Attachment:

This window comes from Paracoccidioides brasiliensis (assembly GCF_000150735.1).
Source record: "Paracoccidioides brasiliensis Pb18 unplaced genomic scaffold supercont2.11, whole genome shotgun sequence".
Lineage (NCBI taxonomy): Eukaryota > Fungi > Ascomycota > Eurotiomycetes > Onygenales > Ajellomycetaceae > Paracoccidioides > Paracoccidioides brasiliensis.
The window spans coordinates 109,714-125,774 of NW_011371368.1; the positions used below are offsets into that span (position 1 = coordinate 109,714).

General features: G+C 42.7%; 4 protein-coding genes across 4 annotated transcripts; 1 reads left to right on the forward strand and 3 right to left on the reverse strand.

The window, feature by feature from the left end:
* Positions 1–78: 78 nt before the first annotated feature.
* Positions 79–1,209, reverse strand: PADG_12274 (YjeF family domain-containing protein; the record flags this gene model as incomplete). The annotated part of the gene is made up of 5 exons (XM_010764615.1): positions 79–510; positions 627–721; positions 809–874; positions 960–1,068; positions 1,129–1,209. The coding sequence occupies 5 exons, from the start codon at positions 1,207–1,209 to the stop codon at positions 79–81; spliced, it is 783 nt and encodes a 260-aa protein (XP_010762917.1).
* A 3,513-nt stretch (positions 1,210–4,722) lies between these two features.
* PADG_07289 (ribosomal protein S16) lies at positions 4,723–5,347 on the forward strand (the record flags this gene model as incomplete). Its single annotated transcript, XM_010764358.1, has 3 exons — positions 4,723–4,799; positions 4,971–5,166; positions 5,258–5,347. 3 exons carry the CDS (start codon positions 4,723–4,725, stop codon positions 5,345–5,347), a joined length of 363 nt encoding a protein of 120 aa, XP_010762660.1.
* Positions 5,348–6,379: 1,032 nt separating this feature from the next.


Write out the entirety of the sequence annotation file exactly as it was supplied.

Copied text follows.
This window comes from Paracoccidioides brasiliensis (assembly GCF_000150735.1).
Source record: "Paracoccidioides brasiliensis Pb18 unplaced genomic scaffold supercont2.11, whole genome shotgun sequence".
Lineage (NCBI taxonomy): Eukaryota > Fungi > Ascomycota > Eurotiomycetes > Onygenales > Ajellomycetaceae > Paracoccidioides > Paracoccidioides brasiliensis.
The window spans coordinates 109,714-125,774 of NW_011371368.1; the positions used below are offsets into that span (position 1 = coordinate 109,714).

General features: G+C 42.7%; 4 protein-coding genes across 4 annotated transcripts; 1 reads left to right on the forward strand and 3 right to left on the reverse strand.

The window, feature by feature from the left end:
* Positions 1–78: 78 nt before the first annotated feature.
* Positions 79–1,209, reverse strand: PADG_12274 (YjeF family domain-containing protein; the record flags this gene model as incomplete). The annotated part of the gene is made up of 5 exons (XM_010764615.1): positions 79–510; positions 627–721; positions 809–874; positions 960–1,068; positions 1,129–1,209. The coding sequence occupies 5 exons, from the start codon at positions 1,207–1,209 to the stop codon at positions 79–81; spliced, it is 783 nt and encodes a 260-aa protein (XP_010762917.1).
* A 3,513-nt stretch (positions 1,210–4,722) lies between these two features.
* PADG_07289 (ribosomal protein S16) lies at positions 4,723–5,347 on the forward strand (the record flags this gene model as incomplete). Its single annotated transcript, XM_010764358.1, has 3 exons — positions 4,723–4,799; positions 4,971–5,166; positions 5,258–5,347. 3 exons carry the CDS (start codon positions 4,723–4,725, stop codon positions 5,345–5,347), a joined length of 363 nt encoding a protein of 120 aa, XP_010762660.1.
* Positions 5,348–6,379: 1,032 nt separating this feature from the next.